Bright and Sunny is the Landscape this Morning

1932, May 19 10 A.M.
Bright and sunny is the landscape this morning. The apple blossoms lend sweet incense to the air. The lilacs, not quite out, dot the bushes with deep wine color amongst the clean new green foliage. The willows fringe the river with green. The mountains across the valley standing in majesty with white caps of snow on their brows. And hazy clouds throw flying shadows over their undulating sides. The scattered pines and spruce and cedar appear like cattle on a thousand hills. The bluffs below the bench of foothills are mute evidence of a prehistoric lake.

The valley is dotted with ranches. Showing busy farmers seeding their fields, now bare, or irrigating the green new alfalfa meadows.

In the garden I planted carrots and lettuce in long rows guided by a line stretched from side to side. It was like hewing to the line when men laboriously hewed stone and wood for the builders. Children of today do not know of this art. And lost to them are many of handicrafts of 50 or 100 years ago. Machinery has made new work for their hands.

Ida Woodworth McKee.

In May 1932, Ida Woodworth McKee would have been in her seventy second year. She lived to within 10 months of her 100th birthday. She outlived two of her eleven children and her good hearted but ne’er-do-well husband. She spent more than half of her life in the Valley she describes in this vignette.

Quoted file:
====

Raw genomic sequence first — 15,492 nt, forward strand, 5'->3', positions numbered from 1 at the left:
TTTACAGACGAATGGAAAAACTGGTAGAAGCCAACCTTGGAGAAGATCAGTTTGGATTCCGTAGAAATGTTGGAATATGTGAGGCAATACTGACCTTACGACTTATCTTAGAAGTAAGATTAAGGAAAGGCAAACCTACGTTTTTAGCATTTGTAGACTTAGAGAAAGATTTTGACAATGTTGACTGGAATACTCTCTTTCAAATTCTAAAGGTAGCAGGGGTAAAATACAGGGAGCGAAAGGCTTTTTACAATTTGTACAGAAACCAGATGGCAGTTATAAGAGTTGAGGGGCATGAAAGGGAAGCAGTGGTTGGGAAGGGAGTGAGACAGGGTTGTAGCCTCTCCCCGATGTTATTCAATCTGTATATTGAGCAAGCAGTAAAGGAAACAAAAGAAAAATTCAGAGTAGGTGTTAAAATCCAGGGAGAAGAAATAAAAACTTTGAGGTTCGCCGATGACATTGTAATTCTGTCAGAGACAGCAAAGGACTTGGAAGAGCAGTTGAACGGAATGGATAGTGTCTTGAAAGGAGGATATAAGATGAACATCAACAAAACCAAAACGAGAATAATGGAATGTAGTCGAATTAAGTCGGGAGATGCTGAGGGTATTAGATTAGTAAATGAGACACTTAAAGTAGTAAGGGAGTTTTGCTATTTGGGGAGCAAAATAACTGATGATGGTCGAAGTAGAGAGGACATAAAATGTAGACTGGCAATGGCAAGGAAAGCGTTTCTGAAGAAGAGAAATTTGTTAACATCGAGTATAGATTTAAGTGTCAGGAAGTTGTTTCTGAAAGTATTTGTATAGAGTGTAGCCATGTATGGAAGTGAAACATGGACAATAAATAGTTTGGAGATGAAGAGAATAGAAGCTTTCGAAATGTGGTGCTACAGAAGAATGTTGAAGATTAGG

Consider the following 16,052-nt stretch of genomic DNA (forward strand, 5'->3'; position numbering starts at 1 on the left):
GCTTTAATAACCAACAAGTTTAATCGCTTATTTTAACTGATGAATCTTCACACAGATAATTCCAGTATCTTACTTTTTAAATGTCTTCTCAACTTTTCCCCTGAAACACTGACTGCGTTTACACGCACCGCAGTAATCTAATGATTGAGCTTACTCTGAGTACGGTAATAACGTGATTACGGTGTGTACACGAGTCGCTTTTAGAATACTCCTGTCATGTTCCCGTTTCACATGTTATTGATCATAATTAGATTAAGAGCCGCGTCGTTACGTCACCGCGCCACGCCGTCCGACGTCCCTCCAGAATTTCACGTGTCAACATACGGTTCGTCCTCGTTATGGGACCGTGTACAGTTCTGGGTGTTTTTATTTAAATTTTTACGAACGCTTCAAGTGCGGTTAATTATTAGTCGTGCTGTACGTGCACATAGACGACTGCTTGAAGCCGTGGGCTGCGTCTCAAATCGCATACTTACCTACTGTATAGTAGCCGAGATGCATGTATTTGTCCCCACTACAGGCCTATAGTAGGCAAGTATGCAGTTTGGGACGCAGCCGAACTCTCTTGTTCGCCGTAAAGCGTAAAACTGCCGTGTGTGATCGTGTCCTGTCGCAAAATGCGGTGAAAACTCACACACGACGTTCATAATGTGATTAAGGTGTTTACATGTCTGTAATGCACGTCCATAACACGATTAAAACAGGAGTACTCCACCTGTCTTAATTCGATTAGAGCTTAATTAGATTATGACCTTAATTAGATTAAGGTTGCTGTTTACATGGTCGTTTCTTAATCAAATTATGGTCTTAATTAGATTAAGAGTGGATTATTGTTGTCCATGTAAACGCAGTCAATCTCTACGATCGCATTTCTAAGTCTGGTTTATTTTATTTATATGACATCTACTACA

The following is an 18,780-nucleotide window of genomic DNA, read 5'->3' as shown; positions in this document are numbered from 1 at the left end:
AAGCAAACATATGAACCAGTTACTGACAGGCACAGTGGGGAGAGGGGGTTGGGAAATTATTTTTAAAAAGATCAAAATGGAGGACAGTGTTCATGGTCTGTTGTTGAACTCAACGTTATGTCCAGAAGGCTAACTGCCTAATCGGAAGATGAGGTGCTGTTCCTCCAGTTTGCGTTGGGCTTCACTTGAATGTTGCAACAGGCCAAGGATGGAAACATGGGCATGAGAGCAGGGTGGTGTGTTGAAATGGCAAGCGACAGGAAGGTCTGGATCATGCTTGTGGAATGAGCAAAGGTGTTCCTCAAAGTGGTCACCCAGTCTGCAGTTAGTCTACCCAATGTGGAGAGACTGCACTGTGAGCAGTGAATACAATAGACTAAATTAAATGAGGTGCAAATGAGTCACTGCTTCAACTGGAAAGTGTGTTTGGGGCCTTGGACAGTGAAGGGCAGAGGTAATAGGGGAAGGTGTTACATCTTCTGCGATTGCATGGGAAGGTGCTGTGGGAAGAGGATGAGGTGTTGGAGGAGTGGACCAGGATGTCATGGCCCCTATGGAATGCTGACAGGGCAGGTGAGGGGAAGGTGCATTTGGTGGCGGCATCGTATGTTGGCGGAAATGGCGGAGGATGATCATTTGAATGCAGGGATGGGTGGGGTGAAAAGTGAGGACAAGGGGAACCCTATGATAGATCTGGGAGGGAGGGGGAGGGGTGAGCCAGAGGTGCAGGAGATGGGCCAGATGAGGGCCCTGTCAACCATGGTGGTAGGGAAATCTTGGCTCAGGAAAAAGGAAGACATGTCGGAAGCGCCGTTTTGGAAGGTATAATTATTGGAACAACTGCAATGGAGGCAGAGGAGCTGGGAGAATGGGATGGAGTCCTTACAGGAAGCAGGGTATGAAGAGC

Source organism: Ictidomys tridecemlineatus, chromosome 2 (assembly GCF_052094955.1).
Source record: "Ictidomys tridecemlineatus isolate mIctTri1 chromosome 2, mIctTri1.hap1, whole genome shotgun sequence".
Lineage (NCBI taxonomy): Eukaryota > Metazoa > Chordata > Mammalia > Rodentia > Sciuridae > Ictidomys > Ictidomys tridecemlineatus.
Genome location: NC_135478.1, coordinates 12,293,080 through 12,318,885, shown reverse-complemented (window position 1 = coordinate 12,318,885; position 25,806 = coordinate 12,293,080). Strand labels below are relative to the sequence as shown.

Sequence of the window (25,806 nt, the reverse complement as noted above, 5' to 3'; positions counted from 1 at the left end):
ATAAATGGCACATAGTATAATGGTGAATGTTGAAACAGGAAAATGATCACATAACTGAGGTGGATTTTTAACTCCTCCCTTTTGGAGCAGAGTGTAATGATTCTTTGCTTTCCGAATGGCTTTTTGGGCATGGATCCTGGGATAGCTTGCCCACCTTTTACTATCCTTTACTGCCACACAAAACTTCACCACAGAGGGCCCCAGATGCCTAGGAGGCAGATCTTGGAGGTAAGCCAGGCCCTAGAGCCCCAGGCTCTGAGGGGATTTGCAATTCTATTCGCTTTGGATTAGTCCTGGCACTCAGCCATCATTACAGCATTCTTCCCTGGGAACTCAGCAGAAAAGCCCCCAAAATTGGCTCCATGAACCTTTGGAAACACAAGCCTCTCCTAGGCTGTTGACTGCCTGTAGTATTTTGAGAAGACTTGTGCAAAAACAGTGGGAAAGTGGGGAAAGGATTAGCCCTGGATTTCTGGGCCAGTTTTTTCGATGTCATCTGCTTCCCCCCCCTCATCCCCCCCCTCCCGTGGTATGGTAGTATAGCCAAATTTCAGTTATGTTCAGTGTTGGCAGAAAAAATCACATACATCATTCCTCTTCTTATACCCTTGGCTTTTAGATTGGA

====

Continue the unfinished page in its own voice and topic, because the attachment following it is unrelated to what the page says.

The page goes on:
She aspired to be a writer and, in her last thirty years, produced at least three manuscripts, including a compilation of her father’s Civil War letters. Her problem, in the twentieth century, was a bad case of sentimentality and 19th century propriety. For example, the typescript of her father’s letters is heavily redacted to remove the mildest “damn,” but found justification in his mid-nineteenth Ohio attitude that the war he was fighting was “for the Union, not the n. . . .”

Still and all, I find this piece she wrote on that May morning, while mildly romantic, to be a lovely description of the Valley when it was still country and not a tourist destination.

Although not strictly rus in urbe, still it is as close as can be expected for a Valley whose garden has become an suburban desolation.

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